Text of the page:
I still feel like I struggle with it, and I beat myself up thinking I should know it way better then I do, but then I first ease up on myself, and remind me that I am only 6 months in, and the first two were pre B2B, so I probably only got about 1 good week worth of good sound bass lessons out of the first 6-8 weeks. and then when I do exercises, lessons, practice or just mess around on the bass, I find I know it a bit better then I give myself credit for.

I am maybe 25% to where I need / want to be, but if I can do 25% every 4-6 months, while learning scales, theory, chord tones, technique, slap, rhythm training, ear training, etc… that is good progress IMO


After 8 replies (don’t do it!) I guess it’s pretty clear, I just need to be patient, that in my next up a coming lesson that Josh will lead me to the holy grail of fretboard memorization! Thanks to all for your reassurance.


It sounds that like a lot of us you put a bit of pressure on yourself and expect that you should be doing everything at once. I know I certainly do.
Something I am trying to do and something Josh emphasises throughout the course is to enjoy it and although work at your skills don’t put so much yourself under so much pressure that it becomes a chore.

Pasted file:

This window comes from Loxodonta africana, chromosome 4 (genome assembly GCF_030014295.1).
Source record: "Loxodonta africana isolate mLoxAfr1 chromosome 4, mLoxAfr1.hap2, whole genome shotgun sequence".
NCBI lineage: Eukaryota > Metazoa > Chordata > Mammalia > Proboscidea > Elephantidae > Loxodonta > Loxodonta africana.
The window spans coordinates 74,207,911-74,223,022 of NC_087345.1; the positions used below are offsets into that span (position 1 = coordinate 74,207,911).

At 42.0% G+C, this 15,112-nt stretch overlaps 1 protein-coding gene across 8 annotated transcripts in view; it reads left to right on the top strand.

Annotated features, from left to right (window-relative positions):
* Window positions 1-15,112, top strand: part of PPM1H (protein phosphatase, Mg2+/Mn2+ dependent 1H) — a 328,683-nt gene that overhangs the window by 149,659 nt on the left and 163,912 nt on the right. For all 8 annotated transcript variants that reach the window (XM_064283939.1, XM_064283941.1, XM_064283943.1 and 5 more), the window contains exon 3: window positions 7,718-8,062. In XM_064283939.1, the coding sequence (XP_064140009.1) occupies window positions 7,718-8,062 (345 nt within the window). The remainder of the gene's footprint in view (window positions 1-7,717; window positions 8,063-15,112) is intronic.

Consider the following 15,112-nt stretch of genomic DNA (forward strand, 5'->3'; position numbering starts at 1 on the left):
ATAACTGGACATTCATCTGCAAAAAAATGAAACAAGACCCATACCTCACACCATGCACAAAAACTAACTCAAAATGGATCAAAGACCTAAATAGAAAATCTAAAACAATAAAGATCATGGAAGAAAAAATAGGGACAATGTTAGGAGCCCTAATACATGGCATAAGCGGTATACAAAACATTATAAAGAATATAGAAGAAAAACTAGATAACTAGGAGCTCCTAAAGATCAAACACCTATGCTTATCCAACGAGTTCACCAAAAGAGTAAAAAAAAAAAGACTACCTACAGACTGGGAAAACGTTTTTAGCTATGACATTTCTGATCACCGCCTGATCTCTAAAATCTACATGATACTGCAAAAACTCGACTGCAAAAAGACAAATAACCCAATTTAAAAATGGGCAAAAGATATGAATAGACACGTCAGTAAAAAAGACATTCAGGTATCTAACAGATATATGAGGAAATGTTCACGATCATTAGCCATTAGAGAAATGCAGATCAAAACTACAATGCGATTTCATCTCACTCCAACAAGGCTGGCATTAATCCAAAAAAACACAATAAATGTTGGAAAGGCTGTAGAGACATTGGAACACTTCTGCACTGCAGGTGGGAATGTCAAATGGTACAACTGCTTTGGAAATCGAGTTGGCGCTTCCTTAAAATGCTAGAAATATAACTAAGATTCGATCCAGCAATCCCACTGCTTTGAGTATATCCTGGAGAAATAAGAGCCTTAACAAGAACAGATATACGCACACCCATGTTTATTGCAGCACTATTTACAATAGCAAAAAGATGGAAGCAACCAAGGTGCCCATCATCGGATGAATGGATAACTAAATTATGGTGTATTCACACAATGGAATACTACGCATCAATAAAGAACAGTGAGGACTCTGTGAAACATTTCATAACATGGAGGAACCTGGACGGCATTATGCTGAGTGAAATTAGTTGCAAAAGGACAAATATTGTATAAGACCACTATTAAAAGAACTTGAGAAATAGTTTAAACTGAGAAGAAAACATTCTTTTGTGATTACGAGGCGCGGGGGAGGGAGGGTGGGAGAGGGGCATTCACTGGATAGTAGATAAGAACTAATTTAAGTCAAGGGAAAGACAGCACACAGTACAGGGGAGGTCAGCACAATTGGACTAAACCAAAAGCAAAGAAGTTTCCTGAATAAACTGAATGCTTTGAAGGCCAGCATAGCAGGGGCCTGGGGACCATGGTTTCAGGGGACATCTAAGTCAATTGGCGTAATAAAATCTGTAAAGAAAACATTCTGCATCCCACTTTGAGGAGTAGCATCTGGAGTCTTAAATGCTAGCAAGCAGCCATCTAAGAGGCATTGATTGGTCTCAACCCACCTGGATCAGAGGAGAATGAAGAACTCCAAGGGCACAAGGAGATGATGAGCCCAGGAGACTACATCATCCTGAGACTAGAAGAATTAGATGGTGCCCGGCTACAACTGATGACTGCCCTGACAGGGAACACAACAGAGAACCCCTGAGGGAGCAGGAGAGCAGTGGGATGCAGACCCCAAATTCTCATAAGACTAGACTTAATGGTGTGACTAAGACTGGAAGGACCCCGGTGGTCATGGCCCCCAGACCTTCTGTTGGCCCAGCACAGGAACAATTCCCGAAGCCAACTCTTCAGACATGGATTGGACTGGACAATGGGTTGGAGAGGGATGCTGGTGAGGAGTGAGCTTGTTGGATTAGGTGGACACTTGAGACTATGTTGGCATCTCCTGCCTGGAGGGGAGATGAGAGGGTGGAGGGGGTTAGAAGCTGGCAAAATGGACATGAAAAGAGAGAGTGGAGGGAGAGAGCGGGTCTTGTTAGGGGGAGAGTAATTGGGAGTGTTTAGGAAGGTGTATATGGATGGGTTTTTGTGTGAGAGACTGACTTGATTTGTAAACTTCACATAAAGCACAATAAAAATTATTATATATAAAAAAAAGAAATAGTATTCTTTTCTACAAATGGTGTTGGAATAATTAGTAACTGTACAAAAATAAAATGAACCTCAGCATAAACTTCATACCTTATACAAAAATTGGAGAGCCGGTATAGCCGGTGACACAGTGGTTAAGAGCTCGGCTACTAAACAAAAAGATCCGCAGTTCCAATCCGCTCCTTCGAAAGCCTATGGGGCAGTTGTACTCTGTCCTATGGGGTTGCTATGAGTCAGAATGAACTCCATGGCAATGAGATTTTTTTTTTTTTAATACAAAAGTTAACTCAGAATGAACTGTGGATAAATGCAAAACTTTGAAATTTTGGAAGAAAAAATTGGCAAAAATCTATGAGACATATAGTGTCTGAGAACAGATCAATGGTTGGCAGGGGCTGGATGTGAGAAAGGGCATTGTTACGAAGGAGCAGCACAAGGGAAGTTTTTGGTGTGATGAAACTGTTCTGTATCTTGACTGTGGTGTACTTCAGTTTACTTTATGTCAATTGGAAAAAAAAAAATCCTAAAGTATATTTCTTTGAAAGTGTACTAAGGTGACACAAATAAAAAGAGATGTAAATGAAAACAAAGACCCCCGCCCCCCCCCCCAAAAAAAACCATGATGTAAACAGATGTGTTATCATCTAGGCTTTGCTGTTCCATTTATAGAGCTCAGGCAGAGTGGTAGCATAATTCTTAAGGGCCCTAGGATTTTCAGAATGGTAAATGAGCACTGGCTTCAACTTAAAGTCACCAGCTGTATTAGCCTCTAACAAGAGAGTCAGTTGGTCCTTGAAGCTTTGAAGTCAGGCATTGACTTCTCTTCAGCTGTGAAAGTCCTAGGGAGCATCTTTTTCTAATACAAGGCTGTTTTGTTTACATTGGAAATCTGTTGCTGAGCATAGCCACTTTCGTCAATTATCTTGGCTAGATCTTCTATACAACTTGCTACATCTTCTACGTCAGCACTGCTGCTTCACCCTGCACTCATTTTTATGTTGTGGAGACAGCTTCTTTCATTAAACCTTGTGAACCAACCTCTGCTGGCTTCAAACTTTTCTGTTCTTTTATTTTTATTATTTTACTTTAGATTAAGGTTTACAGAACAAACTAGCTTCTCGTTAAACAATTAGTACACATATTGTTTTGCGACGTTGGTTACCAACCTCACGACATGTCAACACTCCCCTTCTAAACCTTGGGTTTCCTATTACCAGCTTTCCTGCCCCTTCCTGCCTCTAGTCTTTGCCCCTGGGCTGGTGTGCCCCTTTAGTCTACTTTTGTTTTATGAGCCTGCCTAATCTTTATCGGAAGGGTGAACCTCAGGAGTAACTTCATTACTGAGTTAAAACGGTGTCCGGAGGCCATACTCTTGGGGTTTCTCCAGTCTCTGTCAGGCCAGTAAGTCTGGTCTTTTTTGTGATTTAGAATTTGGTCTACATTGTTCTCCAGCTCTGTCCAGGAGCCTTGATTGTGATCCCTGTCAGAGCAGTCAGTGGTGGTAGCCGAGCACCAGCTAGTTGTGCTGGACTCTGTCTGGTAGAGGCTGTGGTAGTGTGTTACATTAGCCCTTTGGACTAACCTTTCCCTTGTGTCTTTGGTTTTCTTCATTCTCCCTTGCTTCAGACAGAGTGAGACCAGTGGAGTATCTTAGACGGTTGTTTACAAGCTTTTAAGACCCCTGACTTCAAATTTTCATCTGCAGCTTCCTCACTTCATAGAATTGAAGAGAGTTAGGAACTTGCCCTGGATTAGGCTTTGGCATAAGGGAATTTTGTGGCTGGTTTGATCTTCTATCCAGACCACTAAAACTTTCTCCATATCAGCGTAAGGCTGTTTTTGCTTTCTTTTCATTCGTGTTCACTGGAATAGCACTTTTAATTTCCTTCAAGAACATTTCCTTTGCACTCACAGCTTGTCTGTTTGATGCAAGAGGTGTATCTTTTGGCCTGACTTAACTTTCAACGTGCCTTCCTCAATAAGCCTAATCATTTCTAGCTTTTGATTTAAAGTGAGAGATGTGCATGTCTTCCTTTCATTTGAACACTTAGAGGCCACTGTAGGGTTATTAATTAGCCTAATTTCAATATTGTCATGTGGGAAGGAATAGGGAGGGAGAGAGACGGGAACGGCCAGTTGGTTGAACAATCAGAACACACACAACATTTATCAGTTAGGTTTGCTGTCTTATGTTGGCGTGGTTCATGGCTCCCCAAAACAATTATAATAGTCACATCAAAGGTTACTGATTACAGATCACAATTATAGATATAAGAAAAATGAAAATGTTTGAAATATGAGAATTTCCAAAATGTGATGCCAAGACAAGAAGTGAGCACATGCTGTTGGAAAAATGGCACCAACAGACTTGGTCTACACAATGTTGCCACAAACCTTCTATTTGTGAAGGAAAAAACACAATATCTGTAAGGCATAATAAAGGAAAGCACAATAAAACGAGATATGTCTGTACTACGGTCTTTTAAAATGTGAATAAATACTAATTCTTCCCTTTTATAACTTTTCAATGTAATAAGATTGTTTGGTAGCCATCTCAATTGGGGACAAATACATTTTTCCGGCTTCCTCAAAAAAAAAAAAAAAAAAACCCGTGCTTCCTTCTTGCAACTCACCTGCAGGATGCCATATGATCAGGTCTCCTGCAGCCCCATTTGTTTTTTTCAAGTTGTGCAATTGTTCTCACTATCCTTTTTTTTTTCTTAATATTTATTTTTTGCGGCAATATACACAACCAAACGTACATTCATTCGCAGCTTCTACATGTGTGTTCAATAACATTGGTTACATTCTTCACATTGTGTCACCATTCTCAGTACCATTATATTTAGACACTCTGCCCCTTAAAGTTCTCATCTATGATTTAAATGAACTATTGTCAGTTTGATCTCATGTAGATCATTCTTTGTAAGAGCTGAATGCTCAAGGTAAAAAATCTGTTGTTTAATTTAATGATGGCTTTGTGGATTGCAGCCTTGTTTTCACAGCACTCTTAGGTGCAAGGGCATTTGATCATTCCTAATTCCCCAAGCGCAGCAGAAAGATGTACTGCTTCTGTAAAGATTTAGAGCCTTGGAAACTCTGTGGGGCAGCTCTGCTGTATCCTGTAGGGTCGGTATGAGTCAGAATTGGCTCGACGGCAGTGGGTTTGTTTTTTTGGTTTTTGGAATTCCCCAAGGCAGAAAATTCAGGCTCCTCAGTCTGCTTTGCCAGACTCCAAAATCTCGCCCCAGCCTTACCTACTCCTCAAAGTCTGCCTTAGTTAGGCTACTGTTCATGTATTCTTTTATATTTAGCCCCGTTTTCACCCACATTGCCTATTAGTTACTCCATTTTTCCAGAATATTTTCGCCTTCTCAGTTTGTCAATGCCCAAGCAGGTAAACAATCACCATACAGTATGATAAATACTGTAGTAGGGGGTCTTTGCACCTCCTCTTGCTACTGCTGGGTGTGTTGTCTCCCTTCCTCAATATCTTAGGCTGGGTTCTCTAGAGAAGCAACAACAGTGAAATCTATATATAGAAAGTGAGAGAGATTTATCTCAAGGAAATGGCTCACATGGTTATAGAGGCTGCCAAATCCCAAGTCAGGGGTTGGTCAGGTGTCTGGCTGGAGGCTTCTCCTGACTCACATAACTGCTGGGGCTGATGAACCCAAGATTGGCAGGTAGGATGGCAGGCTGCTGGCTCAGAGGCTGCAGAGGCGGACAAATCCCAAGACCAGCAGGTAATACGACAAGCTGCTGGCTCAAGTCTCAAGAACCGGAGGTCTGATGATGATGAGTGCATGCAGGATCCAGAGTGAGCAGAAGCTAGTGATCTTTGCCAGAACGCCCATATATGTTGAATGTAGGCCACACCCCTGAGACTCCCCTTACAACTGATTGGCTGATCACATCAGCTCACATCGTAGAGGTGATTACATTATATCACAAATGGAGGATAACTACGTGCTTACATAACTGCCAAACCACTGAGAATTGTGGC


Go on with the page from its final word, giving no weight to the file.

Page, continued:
It’s not easy but I’m sure it’s the way forward :+1:


Are you taking lessons with Josh?


@401Blues Learning (not memorizing) the fretboard is something that happens over time and with repetition. Notice, I said learning, not memorizing.
The board is like a map, you just have to learn how to read it. Once you’ve pinpointed the location of a few notes, you can easily navigate to neighboring notes… you just have to know the direction and distance you have to travel to get there.

I’m attaching a graphic I made when I first started playing (I also made one for 5 string if you want it). Think of it as a roadmap. Use it as a study guide but don’t try to memorize it. You’ll soon recognize some of the patterns. Just learn things like: if you are on the 3rd fret of the A string ( C ), for example, one string up is F (4th), one string down is G (5th below), two frets up and two strings up is the octave, the octave is always one string above the 5th, etc. This same pattern applies no matter what key you are in.
Also notice that each fret follows the same pattern of 4ths: C, F, Bb, Eb, Ab, Db, Gb, B, E, A. D, G. For example, Bb is always one string above F. B is always one string above Gb. D is always one string above A, etc.
Once you are able to remember the location of a few notes, getting to other notes becomes a piece of cake, once you understand the sequence … and then eventually you’ll remember the location of those notes as well.
Practice practice practice. Study study study. Enjoy enjoy enjoy.


I say do it if you think it will help. I went a taught myself the basic major and minor scales to become more familiar with the position of notes. We all learn in different ways.